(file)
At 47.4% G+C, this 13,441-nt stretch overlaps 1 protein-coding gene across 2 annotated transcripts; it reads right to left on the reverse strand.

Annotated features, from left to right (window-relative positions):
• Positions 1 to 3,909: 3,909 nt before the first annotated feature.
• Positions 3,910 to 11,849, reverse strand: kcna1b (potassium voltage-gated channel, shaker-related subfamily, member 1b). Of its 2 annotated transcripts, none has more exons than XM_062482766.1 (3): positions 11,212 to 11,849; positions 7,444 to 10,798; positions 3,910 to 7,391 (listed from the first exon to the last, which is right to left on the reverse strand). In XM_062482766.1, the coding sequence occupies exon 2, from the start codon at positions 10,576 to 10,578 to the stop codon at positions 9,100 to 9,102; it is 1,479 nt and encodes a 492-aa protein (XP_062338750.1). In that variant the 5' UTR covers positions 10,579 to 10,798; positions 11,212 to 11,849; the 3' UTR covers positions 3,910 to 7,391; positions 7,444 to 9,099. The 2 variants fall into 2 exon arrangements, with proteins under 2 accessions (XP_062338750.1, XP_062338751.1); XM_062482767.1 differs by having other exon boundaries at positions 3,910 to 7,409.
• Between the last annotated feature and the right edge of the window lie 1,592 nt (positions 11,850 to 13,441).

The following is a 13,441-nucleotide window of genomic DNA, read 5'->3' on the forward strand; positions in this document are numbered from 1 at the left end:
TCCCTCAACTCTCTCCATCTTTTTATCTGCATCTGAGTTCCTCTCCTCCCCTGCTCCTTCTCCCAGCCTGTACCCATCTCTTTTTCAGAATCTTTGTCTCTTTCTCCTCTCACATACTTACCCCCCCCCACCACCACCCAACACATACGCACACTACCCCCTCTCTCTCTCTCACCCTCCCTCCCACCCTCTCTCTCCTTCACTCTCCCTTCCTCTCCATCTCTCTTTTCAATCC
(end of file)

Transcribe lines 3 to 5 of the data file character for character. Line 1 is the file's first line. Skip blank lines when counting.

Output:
• Positions 1 to 3,909: 3,909 nt before the first annotated feature.
• Positions 3,910 to 11,849, reverse strand: kcna1b (potassium voltage-gated channel, shaker-related subfamily, member 1b). Of its 2 annotated transcripts, none has more exons than XM_062482766.1 (3): positions 11,212 to 11,849; positions 7,444 to 10,798; positions 3,910 to 7,391 (listed from the first exon to the last, which is right to left on the reverse strand). In XM_062482766.1, the coding sequence occupies exon 2, from the start codon at positions 10,576 to 10,578 to the stop codon at positions 9,100 to 9,102; it is 1,479 nt and encodes a 492-aa protein (XP_062338750.1). In that variant the 5' UTR covers positions 10,579 to 10,798; positions 11,212 to 11,849; the 3' UTR covers positions 3,910 to 7,391; positions 7,444 to 9,099. The 2 variants fall into 2 exon arrangements, with proteins under 2 accessions (XP_062338750.1, XP_062338751.1); XM_062482767.1 differs by having other exon boundaries at positions 3,910 to 7,409.
• Between the last annotated feature and the right edge of the window lie 1,592 nt (positions 11,850 to 13,441).